Lessons from Abroad C.P. Chandrasekhar

In the course of the debate on the need for permitting foreign investment in retail in India, two arguments have been often advanced. The first was that large organized retail is good not just for consumers who would benefit from lower prices due to cost efficiencies and competition, but also for farmers who would be the beneficiaries of stable demand for their produce at reasonable prices. The second was that the segment of large retail that would be able to deliver these benefits to consumers and producers would be the international retail giants with deep pockets and experience of structuring the supply chain to deliver these benefits.

This case that the presence or entry of international retail giants helps ensure reasonable prices for the consumer, remunerative prices for producers and profits for the intermediary is ostensibly based on the international experience in both developed and developing country contexts. This is indeed surprising since in practice the relative gains derived by participants in market economies is known to depend on the market power of the participants concerned. Besides the fact that the international retail giants would by their very definition be powerful, the structure of the supply chain varies across counties.

Consider the food economy for example. Within the US the supply chain has at one end an industrial agriculture with large farmers known to be subsidised substantially by the American government and at the other the end the large retailers who have control over significant segments of the supply chain from farm to table. Concentration in the retail trade has increased substantially. The share of the top 8 stores in total US grocery store sales increased from 26 per cent in 1992 to 50 per cent in 2009. That of the top 20 from 39 to 64 per cent.

In other countries including most developing countries the structure is more complex. Foreign chains have entered and have been expanding, but the retail space is still shared between the traditional retailers and the modern chains. An abiding feature of the experience with this kind of system has been that the appearance of the large, modern chains does not lead to the upgradation of the traditional, unorganised retail sector, but to its being bypassed with attendant implications for employment and livelihoods. This dualism, which sees quality and environmental standards languishing in unorganised retail then becomes the basis for its displacement by larger organised retail as incomes rise.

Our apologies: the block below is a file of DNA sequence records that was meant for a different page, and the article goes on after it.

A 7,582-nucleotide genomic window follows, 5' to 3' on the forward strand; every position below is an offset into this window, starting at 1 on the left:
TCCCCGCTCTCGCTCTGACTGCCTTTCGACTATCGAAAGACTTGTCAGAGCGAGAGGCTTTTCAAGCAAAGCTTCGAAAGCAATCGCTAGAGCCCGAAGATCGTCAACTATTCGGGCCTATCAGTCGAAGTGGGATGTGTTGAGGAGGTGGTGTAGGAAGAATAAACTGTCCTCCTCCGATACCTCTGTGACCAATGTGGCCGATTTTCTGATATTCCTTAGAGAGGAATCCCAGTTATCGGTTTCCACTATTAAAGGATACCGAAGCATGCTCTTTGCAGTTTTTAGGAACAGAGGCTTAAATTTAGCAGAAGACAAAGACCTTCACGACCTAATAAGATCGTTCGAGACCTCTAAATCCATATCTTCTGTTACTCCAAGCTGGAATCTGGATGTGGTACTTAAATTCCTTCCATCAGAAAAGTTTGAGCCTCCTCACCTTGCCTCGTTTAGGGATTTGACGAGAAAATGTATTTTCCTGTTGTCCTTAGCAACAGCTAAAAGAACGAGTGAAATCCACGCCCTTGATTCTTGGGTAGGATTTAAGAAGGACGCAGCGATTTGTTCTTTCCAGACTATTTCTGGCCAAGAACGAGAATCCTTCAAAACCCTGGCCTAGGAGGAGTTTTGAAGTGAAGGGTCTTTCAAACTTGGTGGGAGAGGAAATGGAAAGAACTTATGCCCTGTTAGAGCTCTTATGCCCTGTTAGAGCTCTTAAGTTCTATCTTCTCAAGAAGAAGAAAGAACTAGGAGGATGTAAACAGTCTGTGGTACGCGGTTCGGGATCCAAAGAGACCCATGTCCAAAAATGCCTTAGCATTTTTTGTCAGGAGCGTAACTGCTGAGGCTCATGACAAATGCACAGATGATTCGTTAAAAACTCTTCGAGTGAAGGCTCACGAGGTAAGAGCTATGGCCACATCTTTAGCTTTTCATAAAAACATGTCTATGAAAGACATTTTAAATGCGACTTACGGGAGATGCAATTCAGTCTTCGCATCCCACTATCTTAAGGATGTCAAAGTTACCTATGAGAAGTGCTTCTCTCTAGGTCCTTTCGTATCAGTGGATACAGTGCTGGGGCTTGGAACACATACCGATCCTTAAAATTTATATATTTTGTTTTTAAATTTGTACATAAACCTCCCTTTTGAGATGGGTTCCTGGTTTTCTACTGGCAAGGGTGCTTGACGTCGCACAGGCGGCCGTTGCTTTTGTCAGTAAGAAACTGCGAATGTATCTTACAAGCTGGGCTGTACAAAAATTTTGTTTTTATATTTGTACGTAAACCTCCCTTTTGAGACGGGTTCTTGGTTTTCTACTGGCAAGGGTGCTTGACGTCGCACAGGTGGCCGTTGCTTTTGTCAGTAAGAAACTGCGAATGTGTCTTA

Since the US is the typical case of the operation of organised retail, it is here that its effects at both ends of the chain should be visible. The scene is, however, distorted by the subsidies for agriculture, which remain large and have not fallen after the implementation of the Agreement on Agriculture under the Uruguay Round. However, these subsidies are partly needed because the giant retail chains that dominate the procurement and distribution of food products have enhanced their margins at the expense of farmers. Aggregate food expenditures in the US rose from $833.2 billion in 2000 to 1.2 trillion in 2009, or by an absolute $370 billion. On the other hand, cash receipts from farm marketing increased from $197.6 billion to $282.2 billion or by $85 billion. These divergent levels and trends can be explained by the costs of processing, the margins for marketing, and the profits associated with large, organized retailing. During the 2000 to 2009 period, for example, the USDA estimates that the farm share of the retail price fluctuated between 23 and 28 per cent in the case of fresh vegetables and 25 and 30 per cent in the case of fresh fruits. Not all of that huge difference can be attributed to processing costs, transportation and storage. According to one estimate advertising, rent, interest and profits accounted for 15 cent of every dollar spent on food.